“So Henry found himself stepping off the bus three stops early and wandering over to the Panama Hotel, a place between worlds when he was a child, a place between times now that he was a grown man.” Jamie Ford writes in “The Hotel on the Corner of Bitter and Sweet.”

Another fine discussion during the Central Library’s BrownBaggers Book Group.   February’s book was The Hotel on the Corner of Bitter and Sweet by Jamie Ford.  The story follows the life of Henry Lee, a second generation Chinese American, who lives in Seattle, Washington.  The predominant setting is the beginning of World War II with Henry’s love story and the Nisei experience being the primary events in this, Ford’s first, novel.  To see a synopsis of the book and a video with historical background images see BookBrowse.com.

Although a number of the group did enjoy the book, many agreed with Publishers Weekly’s review: “The wartime persecution of Japanese immigrants is presented well, but the flatness of the narrative … make for a disappointing read.”  During the discussion other books were mentioned that deal with the Nisei, and the group felt that those books were better written:  David Guterson’s Snow Falling on Cedars and Jeanne Wakatsuki Houston’s Farewell to Manzanar; a true story of Japanese American experience during and after the World War II.  The latter is a young adult publication.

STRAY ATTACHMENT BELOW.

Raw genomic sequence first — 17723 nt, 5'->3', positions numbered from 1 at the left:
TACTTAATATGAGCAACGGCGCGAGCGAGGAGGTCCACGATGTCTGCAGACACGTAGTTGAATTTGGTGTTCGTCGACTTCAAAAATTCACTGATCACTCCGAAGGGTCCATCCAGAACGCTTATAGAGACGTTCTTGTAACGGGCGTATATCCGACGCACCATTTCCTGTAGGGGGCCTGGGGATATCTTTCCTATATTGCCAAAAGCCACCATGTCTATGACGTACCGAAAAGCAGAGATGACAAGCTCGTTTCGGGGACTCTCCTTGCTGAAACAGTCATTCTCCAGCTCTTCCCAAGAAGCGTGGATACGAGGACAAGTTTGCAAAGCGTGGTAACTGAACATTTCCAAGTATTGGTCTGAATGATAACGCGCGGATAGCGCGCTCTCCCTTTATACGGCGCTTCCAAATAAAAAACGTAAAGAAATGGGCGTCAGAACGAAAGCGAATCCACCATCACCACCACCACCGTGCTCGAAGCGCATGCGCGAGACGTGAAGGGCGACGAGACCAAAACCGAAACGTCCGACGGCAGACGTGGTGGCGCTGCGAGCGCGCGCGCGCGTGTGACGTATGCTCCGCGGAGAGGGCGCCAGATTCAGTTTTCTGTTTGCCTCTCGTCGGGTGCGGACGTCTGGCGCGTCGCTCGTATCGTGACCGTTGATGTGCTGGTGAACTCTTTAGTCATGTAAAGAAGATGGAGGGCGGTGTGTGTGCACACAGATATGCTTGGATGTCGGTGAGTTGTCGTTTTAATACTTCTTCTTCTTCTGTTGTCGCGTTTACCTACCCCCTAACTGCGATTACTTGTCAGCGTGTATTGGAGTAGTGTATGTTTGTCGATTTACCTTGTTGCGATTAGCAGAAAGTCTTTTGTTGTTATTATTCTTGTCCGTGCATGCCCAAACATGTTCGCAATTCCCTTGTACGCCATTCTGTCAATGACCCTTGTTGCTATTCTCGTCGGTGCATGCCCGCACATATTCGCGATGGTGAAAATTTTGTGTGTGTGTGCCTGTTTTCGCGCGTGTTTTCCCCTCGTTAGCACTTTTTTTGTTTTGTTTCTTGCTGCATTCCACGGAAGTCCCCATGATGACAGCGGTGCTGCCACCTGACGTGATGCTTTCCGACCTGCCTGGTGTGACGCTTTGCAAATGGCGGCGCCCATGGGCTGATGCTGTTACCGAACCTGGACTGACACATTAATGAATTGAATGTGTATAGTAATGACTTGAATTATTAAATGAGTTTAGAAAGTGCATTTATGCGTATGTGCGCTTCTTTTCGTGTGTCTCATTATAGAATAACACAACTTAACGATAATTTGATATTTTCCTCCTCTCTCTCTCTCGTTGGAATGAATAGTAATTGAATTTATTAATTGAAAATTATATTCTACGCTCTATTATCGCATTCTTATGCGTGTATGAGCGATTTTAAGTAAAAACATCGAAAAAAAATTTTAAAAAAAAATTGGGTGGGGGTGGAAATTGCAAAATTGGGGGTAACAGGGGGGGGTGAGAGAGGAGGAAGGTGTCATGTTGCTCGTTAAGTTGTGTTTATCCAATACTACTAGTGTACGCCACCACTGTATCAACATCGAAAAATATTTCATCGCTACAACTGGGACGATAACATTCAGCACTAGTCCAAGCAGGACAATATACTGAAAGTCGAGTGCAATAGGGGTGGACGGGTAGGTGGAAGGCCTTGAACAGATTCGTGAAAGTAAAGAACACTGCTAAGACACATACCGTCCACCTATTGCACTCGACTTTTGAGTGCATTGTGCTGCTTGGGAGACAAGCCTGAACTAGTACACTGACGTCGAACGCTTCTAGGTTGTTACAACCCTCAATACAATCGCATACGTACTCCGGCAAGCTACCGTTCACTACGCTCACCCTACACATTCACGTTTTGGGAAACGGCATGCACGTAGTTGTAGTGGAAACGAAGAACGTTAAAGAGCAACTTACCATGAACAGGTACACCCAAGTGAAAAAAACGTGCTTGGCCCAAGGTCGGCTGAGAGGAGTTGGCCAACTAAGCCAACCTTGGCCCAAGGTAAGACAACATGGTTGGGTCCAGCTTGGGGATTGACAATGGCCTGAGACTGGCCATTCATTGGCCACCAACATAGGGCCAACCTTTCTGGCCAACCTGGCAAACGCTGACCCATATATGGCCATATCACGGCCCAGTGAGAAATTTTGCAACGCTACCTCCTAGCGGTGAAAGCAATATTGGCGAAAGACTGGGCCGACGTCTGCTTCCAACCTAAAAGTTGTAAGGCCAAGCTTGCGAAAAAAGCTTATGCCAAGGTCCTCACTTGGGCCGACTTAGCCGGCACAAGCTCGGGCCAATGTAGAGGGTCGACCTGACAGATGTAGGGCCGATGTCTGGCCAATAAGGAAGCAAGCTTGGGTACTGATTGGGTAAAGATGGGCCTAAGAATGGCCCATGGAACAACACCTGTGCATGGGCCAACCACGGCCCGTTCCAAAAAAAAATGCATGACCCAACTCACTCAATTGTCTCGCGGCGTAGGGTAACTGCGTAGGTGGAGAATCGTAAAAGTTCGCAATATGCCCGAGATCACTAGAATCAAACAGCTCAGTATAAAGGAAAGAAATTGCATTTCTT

The book did offer up multiple provocative themes (the immigrant experience, father-son relationships, and racism) and memorable characters (a jazz sax player, the tough cafeteria manager at Henry’s school with hidden kindnesses) that moved the lively discussion on. Current immigration policies were only just mentioned, but group members did share their own or family members’ immigrant experiences.

The author admits that he loves sentimental stories with unambiguous endings; so if that is your thing then this book will work for you.  It is a gentle book and portrays a love story in a loving way.

For more books in JMRL on the Nisei search Japanese Americans as keyword in the Jefferson Madison Regional Library online catalog.

The BrownBaggers will be reading Bless me, Ultima for the March 22 meeting, and April’s book selection is Geraldine Brooks’ People of the Book.

~ The Reluctant Blogger